IsraTechnologies is excited for their clients now that Windows 10 is available for public download and installation people have more questions than ever about the new version of Windows. We’ve rounded up the questions we get most frequently here at IsraTechnologies and compiled them to help you get up to speed about Windows 10.
Every week we get hundreds of questions to our Support@Isratechnologies.com email inbox and we field dozens more from friends and family that know we work for a tech publication. People across the board are very curious about Windows 10. Further, because it’s a free upgrade for millions upon millions of users across the globe there is a huge amount of interest in everything from the upgrade process to changes in the operating system.
For all our curious readers, neighbors, and people searching for more information about Windows 10 we’ve rounded up to most frequently asked questions we’ve come across here for your convenience.
There has been significant confusion regarding the pricing (or lack thereof) of Windows 10 over the last year. Don’t be ashamed if you’re confused, Microsoft themselves changed their story regarding the upgrade and pricing schedule more than a few times during the development and beta testing of Windows 10.
There is a minor catch: the upgrade is only free for the first year Windows 10 is available. Windows 10 was officially released in 07/29/2015 and the upgrade will remain free for qualifying users until 07/28/2016.
We’ve been asked this question quite a bit and we won’t lie, we’re not huge fans of the question because it’s so hard to give a good answer. Unlike other questions that have concrete answers like “Can I upgrade Windows 7 Home to Windows 10?” this particular question only has a concrete answer if we have detailed information about the computer in question and detailed information about the hardware therein.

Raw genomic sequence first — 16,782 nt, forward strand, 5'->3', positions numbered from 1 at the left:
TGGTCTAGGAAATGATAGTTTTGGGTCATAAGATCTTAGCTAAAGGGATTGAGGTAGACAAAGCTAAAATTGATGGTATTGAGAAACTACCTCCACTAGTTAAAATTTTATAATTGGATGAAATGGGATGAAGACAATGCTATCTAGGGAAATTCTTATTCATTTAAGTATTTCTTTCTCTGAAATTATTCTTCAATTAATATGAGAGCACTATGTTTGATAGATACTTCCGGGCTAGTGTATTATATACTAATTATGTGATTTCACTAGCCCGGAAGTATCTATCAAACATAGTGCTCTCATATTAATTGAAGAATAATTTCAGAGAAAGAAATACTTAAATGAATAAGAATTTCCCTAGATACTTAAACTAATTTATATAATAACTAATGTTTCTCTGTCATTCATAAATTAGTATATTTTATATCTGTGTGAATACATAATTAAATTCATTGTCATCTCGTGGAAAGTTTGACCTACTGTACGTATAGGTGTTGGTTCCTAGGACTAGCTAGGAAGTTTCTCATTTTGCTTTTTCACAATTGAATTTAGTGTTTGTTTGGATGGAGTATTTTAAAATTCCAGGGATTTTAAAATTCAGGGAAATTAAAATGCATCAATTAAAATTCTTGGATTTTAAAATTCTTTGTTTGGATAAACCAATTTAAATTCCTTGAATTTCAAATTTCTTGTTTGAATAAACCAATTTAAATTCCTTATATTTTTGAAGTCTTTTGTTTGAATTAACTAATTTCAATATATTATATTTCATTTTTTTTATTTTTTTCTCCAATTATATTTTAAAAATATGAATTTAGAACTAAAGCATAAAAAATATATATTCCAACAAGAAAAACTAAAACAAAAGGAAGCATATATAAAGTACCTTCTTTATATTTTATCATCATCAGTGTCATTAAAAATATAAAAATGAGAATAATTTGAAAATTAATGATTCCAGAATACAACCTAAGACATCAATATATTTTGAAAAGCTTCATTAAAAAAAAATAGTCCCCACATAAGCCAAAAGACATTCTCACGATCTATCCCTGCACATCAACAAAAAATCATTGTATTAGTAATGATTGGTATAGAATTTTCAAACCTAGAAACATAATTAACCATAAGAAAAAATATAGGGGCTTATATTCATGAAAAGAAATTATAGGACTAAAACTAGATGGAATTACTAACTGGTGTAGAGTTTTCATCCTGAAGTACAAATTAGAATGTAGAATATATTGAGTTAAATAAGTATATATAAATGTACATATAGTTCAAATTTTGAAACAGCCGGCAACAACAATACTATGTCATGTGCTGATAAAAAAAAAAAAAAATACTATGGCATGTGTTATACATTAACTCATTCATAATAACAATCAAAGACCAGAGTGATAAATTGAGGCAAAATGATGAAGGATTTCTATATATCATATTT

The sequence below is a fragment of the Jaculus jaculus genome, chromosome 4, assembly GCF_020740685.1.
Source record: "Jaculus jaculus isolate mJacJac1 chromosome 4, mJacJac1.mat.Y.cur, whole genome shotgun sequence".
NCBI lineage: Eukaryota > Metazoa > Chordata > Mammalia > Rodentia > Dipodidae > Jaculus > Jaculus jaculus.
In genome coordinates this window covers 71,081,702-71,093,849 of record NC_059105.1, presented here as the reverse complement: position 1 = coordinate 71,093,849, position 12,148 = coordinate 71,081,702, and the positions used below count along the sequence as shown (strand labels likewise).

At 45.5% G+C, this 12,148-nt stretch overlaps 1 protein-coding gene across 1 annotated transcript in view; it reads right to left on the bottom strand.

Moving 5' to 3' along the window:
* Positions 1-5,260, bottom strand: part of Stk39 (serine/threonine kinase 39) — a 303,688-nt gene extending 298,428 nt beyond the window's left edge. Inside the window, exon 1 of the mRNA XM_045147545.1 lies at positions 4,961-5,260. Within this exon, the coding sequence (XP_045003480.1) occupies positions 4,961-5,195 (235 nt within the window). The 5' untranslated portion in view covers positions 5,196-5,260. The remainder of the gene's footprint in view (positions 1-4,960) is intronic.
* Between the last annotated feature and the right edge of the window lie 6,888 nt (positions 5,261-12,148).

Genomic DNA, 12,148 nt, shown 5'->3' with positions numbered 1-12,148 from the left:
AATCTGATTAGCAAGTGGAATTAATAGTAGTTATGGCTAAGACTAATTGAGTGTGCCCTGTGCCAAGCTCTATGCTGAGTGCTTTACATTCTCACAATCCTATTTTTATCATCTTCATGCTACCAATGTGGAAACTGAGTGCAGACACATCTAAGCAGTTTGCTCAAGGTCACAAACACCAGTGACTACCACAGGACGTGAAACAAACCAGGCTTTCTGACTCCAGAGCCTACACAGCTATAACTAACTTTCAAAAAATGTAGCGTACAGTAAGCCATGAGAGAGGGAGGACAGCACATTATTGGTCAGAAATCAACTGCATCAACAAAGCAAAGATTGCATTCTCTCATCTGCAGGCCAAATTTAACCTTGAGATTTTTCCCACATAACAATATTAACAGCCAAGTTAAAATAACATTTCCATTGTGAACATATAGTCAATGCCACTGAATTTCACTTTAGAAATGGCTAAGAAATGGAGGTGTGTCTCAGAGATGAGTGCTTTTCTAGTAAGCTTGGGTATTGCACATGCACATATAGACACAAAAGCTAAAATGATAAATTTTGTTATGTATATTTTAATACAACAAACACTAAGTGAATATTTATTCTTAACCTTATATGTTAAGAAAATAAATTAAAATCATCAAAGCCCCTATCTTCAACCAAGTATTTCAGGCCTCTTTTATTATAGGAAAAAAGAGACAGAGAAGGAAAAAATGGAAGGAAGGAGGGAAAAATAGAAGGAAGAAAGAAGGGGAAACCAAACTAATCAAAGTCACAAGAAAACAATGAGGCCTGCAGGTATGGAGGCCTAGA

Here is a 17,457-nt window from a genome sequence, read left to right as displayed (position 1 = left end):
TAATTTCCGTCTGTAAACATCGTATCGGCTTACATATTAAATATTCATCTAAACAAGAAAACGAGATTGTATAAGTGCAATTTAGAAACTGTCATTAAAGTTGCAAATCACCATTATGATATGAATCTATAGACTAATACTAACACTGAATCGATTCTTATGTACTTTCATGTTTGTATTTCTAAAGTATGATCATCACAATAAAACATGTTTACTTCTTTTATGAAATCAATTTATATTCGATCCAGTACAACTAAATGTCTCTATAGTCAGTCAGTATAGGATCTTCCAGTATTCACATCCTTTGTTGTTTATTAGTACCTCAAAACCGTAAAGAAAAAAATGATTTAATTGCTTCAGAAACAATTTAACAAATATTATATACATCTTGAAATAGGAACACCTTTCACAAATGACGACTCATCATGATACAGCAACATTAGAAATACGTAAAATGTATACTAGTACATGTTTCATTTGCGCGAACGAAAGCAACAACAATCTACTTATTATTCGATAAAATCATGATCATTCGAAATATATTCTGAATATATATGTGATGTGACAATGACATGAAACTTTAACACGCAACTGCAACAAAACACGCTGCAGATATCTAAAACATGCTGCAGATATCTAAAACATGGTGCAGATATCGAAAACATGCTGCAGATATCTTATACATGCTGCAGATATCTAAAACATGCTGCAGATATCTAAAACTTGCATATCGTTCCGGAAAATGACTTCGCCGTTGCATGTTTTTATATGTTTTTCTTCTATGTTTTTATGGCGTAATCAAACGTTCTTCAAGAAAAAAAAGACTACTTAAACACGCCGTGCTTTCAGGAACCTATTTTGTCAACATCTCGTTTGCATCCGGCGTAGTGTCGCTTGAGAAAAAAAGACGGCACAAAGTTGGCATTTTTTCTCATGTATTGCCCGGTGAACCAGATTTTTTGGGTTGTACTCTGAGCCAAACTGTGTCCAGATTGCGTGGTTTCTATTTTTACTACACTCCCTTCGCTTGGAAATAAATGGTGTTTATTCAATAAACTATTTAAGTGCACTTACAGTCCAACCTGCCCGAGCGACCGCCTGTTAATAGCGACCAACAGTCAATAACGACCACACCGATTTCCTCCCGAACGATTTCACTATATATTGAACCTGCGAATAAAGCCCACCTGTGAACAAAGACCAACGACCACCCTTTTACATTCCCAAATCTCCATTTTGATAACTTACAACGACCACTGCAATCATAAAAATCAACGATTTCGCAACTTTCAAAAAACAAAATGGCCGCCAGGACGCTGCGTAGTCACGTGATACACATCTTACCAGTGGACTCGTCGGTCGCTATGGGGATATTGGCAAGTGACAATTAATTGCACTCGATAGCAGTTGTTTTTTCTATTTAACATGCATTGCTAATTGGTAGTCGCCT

If your computer is currently running Windows 7 or Windows 8 to your satisfaction, especially on newer hardware, there’s a very strong chance it will run Windows 10 just fine. On the other hand if the hardware you’re using was from your old Windows XP machine and it is barelyrunning Windows 7 at a satisfactory level then the
reality is jumping all the way to Windows 10 is probably going to yield a sluggish user experience you won’t be particularly happy with.
While we can’t give you a concrete answer about your particular hardware we can suggest that you read the Windows 10 system required here, and check the compatibility of your computer and hardware with the Get Windows 10 system tray app (which will report not just on whether or not you have enough memory and such but if your printers and other devices are compatible).
What we can say before leaving this particular subject is that we’ve been pleasantly surprised with how well Windows 10 has run on older hardware so don’t rule out an upgrade just because your computer is getting a little long in the tooth.